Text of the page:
Kvasnicka and Bethmann (2007) believe that posterity's perfect understanding of the similar and combined effects of these wars can be enhanced by making a holistic view on the effects these wars had on migration, global population sex ratio and labor availability, and world order. Each of these perspectives would now be looked in context to see how the effects of the two wars were similar on them.
In his book An Illustrated History of the First World War, Keegan (2001) maintains that the world's population knew an unprecedented trend in location and relocation during WWI. This location and relocation was usually from one country to another or from one city/town to another. Such movement was usually to flee from danger from one part of the world to another part of the world where danger was not so imminent. According to Keegan, such movement was ever feasible because, although this war was termed a world war, it practically did not involve all the countries of the world per se. Infact, some authors like Keegan himself, Banks (2002); Gilbert (2004) have persistently held that the first world war was a European war, arguing that the US role in the war was more of an arbitration or mediating one. So some countries remained neutral and were favorable destinations for people to move from war-torn countries like Germany, Britain, France and Belgium.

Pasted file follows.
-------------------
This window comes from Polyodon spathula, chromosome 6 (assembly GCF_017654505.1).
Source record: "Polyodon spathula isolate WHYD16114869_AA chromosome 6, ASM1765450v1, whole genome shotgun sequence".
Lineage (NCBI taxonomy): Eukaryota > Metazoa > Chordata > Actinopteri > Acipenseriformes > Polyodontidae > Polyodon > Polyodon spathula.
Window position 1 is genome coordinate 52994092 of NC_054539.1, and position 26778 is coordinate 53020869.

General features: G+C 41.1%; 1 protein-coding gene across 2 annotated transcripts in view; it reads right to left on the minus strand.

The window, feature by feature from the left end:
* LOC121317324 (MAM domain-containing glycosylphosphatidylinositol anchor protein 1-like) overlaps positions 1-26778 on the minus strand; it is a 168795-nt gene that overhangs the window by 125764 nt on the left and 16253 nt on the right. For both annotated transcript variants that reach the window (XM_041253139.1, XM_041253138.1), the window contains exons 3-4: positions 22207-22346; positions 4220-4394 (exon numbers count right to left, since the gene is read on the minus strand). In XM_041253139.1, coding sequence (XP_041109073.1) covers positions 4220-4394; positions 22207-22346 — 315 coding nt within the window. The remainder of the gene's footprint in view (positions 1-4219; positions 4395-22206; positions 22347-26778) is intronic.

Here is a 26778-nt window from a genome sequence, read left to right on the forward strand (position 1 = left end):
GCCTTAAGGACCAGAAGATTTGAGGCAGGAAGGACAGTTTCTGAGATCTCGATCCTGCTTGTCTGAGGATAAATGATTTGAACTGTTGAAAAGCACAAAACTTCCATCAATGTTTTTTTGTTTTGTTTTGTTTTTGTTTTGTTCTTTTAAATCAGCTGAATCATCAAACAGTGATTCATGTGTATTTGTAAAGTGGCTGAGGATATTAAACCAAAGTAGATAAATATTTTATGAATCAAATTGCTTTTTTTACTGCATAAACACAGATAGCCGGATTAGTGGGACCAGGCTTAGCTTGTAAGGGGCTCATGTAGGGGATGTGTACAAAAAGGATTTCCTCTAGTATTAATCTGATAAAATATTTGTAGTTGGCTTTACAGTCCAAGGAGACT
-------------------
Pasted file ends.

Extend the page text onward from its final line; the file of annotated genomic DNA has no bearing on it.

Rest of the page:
Meanwhile, contributions from authors on the Second World War pointing to the same issue of migration abound. Karsmakers (2003); Kvasnicka and Bethmann (2007) and Cantor and Land (1985) revealed that the bombings of the second world war made people to leave their homes to seek refuge elsewhere more that in a y recorded period in history. Such movement to flee from danger and seek refuge is consonant to the same scenario that was lived in the First World War. In view of the above, it can be seen that the international system knew a trend of migration for the periods 1914 to 1918 and 1939 to 1945 as people left their homes as refugees to flee bombings and other atrocities caused by the war.
Global Population Sex Ratio and labor availability
One of the most disastrous economic, social and demographic effects that were common to these wars was the decimation of the male population. As Kvasnicka and Bethmann (2007) put it, men were to provide the force and backup for war in each country, while the women stayed home to carry out duties like child upbringing. They argued that as each country lost soldiers in war fronts, the male to female ratio drastically reduced. One of the most severe impacts of this reduction in male to female ration was the fact that jobs hitherto undertaken by men were now occupied by women. Infact, in one study by Vari (1992), it was revealed that over 600,000 thousand Italians were killed in the First World War such that jobs like driving and other major production jobs in industries were occupied by women.